Earth Negotiations Bulletin

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 A Reporting Service for Environment and Development Negotiations

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Published by the International Institute for Sustainable Development (IISD)

Vol. 4 No. 159
Friday, 12 October 2001

CCD COP-5 HIGHLIGHTS:
THURSDAY, 11 OCTOBER 2001

The Committee of the Whole (COW) met in the morning to consider agenda items relating to the Global Mechanism (GM), strengthening of relationships with relevant conventions and organizations, and other outstanding issues. The contact groups on the budget and on the committee for the review of implementation (CRIC) convened in the afternoon and evening to continue their negotiations. Informal discussions were also held on three draft decisions relating to the GEF, the WSSD, and relationships with relevant conventions and organizations, which had been submitted to the COW on Thursday morning.

COMMITTEE OF THE WHOLE

GLOBAL MECHANISM: COW Chair Mohammed Jabbari (Iran) opened the morning session and asked delegates to resume their discussions from last Friday on the review of the report of the Secretariat and the GM on their role in facilitating consultative processes for negotiating and concluding partnership agreements based on national, sub-regional and regional action programmes (NAPs, SRAPs, and RAPs) (ICCD/COP(5)/3 and 4).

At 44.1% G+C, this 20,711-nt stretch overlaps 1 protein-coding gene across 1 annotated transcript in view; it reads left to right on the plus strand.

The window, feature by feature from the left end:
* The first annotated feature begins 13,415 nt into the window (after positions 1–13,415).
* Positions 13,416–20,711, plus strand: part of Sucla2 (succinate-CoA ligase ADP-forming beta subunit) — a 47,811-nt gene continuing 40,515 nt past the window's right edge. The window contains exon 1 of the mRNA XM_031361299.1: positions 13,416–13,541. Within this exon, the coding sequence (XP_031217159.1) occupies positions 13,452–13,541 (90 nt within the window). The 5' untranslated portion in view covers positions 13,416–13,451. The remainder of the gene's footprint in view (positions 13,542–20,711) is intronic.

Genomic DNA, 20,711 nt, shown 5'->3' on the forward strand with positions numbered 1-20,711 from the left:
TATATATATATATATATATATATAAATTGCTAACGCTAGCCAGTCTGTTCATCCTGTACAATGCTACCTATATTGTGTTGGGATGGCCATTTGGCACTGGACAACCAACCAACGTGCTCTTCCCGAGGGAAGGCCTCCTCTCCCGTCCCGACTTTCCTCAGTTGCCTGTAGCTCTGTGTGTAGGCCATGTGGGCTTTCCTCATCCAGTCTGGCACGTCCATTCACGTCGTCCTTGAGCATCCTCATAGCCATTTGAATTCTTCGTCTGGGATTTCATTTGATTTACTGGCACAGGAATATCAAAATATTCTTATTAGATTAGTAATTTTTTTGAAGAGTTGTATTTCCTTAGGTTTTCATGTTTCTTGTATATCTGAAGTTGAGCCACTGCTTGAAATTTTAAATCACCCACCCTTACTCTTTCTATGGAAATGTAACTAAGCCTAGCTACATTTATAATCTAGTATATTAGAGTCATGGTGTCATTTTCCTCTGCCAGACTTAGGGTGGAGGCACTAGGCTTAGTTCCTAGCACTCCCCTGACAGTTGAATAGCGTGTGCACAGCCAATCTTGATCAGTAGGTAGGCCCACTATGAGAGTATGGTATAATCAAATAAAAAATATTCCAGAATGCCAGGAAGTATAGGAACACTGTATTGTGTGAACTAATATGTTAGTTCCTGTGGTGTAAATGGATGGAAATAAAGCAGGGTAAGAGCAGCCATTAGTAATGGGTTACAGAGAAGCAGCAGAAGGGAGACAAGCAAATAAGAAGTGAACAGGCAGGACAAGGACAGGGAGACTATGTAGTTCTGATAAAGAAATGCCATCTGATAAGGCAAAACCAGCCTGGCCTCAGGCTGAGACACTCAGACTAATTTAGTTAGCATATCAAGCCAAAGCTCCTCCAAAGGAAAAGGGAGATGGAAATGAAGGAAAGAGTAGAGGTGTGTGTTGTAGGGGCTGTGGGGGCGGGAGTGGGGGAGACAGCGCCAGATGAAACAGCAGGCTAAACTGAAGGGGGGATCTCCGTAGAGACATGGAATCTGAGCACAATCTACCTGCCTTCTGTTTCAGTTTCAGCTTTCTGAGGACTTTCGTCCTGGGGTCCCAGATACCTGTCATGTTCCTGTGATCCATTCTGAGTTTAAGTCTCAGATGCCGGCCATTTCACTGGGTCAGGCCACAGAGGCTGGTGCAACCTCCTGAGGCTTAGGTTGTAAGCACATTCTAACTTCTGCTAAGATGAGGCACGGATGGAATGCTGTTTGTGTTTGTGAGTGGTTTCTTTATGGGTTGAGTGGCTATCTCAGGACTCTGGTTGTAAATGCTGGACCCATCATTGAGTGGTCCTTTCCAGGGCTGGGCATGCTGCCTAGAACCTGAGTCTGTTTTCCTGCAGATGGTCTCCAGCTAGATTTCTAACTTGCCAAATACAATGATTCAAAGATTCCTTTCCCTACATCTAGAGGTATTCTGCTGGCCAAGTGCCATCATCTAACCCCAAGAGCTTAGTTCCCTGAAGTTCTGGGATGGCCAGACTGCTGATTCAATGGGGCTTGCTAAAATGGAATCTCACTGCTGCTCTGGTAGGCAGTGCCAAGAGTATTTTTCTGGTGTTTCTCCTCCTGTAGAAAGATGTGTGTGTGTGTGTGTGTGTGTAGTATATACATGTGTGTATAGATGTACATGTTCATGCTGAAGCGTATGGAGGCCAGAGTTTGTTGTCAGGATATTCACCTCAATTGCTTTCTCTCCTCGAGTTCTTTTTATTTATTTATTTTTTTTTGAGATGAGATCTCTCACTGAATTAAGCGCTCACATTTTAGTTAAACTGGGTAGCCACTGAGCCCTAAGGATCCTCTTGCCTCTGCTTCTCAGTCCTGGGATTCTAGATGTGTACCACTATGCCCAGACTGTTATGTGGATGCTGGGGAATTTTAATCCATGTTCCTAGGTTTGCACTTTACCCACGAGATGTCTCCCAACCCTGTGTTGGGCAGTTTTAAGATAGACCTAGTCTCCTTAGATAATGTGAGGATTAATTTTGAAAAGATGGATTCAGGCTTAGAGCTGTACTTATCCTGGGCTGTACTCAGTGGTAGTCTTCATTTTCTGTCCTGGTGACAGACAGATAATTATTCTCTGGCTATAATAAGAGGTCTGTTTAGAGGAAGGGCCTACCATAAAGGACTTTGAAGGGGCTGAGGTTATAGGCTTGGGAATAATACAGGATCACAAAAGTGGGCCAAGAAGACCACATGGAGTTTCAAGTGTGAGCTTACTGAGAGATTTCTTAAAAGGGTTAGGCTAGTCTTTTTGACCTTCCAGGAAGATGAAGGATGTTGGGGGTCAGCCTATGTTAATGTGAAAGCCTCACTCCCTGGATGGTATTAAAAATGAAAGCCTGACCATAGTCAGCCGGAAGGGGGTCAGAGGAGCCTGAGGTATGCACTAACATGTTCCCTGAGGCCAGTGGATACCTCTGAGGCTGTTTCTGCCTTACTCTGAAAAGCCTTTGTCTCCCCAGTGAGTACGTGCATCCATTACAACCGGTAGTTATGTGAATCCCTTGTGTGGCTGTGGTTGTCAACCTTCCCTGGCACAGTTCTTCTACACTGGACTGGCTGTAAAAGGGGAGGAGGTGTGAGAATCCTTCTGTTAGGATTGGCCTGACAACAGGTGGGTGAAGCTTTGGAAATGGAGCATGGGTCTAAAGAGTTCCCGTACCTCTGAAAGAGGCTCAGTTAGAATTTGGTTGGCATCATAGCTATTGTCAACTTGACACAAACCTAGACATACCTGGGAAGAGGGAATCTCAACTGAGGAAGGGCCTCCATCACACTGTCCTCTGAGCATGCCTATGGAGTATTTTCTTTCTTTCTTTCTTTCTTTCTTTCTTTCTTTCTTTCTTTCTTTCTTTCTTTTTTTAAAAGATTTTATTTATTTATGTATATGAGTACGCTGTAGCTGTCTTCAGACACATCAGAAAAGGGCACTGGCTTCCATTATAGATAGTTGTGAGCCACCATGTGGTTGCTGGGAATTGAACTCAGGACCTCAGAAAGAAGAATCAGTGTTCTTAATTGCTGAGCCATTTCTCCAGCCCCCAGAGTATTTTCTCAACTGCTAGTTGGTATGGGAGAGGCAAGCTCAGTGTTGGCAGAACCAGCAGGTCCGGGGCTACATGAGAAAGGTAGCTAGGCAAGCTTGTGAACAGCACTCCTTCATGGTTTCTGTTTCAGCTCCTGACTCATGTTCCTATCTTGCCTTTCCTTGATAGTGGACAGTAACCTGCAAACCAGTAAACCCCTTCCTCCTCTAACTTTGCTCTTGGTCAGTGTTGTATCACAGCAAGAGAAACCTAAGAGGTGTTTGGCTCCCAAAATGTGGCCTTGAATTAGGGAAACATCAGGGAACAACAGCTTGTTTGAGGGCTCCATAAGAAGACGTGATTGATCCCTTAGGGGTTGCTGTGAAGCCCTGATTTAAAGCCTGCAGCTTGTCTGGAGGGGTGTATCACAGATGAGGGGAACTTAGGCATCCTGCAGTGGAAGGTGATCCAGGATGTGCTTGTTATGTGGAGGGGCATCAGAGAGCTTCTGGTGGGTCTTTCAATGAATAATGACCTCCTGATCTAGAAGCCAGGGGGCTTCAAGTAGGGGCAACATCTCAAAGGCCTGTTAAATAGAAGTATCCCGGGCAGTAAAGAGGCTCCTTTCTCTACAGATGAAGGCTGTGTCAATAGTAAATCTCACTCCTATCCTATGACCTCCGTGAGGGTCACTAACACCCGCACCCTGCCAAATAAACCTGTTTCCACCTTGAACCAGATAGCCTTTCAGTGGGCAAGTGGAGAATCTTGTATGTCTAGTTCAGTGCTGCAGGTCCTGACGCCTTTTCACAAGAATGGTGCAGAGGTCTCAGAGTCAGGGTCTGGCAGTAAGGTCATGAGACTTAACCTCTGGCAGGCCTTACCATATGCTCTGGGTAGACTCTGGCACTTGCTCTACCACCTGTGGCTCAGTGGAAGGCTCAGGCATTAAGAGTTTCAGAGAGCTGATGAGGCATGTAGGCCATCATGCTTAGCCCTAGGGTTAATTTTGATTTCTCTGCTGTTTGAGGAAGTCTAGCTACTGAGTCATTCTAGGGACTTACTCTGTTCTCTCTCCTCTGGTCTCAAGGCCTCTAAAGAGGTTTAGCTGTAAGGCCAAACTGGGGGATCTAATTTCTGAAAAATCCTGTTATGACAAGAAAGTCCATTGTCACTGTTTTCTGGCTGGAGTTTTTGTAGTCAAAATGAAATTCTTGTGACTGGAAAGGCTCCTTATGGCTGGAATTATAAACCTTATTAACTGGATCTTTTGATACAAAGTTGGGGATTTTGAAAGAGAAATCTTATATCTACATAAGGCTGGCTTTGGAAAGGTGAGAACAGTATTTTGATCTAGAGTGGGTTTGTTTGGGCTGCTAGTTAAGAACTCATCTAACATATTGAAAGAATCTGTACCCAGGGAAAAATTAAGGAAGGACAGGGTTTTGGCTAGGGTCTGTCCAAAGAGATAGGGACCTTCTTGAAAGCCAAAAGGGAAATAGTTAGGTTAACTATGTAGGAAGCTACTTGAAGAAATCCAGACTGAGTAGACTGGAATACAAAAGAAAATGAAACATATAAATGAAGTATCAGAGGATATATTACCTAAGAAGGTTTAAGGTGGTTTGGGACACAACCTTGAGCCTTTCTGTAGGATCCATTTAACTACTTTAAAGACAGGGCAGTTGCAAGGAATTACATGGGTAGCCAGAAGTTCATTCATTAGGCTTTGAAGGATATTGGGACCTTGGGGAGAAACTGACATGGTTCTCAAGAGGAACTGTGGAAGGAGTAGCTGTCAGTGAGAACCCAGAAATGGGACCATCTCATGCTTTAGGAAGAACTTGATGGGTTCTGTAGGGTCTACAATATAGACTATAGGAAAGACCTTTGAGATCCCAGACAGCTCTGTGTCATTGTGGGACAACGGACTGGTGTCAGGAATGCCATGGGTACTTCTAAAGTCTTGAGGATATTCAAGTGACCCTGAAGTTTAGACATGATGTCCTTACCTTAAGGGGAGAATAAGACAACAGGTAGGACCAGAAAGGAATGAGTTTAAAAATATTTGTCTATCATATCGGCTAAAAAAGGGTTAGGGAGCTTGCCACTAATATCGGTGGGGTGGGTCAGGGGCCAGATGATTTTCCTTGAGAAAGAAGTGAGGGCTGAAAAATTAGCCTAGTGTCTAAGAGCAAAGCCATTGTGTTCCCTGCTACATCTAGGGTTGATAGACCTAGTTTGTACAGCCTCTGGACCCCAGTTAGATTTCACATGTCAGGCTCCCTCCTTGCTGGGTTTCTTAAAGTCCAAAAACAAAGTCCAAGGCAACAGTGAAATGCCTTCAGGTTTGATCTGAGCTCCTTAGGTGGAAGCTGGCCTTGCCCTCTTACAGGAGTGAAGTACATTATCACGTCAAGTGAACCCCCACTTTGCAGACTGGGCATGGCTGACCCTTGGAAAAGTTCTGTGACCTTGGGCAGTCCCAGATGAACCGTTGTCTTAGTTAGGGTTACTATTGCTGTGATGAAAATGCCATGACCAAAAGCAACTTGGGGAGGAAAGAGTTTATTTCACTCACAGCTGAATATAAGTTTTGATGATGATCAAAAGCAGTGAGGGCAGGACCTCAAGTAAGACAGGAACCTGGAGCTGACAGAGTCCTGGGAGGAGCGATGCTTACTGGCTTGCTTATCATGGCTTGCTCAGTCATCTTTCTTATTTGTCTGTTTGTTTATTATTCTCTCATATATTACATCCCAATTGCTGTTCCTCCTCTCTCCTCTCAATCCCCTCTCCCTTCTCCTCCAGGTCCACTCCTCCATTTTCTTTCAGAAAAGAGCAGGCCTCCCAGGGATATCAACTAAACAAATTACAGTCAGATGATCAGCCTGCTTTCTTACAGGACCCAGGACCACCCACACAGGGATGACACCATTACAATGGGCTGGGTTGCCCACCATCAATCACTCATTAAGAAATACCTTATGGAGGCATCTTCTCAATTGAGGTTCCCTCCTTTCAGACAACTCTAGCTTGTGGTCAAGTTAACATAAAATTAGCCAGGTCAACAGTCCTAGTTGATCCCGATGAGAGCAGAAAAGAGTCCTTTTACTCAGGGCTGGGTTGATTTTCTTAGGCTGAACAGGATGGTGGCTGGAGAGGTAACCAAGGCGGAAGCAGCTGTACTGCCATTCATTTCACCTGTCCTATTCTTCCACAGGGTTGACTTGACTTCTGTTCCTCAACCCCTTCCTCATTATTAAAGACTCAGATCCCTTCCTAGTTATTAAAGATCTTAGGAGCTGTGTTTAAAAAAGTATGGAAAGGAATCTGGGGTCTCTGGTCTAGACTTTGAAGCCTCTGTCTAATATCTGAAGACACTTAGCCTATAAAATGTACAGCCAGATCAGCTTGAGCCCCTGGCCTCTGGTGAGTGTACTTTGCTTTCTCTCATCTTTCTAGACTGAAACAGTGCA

Many countries praised the work of the GM and called for further resources to enable it to fulfill its role. Delegates also strongly endorsed a proposal to open a new GEF funding window for land degradation, while several, including MAURITANIA and BURUNDI, noted that such a proposal should not prevent the GM from continuing with its valuable work. ARGENTINA noted that the GM and the GEF are complementary mechanisms, but emphasized the need to strengthen GM activities, particularly through increased voluntary contributions. TUNISIA stressed the need to enhance the GM’s human resources, while ALGERIA supported a budget increase for GM activities. BURKINA FASO noted the important work of the GM in assisting developing countries to combat desertification at the local level.

UZBEKISTAN reported that an agreement had been signed recently between the GM and the German international aid agency, GTZ, concerning future activities in the Aral Basin, and expressed the hope that further arrangements will be secured for Central Asia. UGANDA noted financial constraints on the GM’s work in his country and subregion and said the GM is the instrument that should move the CCD from planning to implementation. PARAGUAY underscored the importance of the Grand Chaco initiative in the subregion.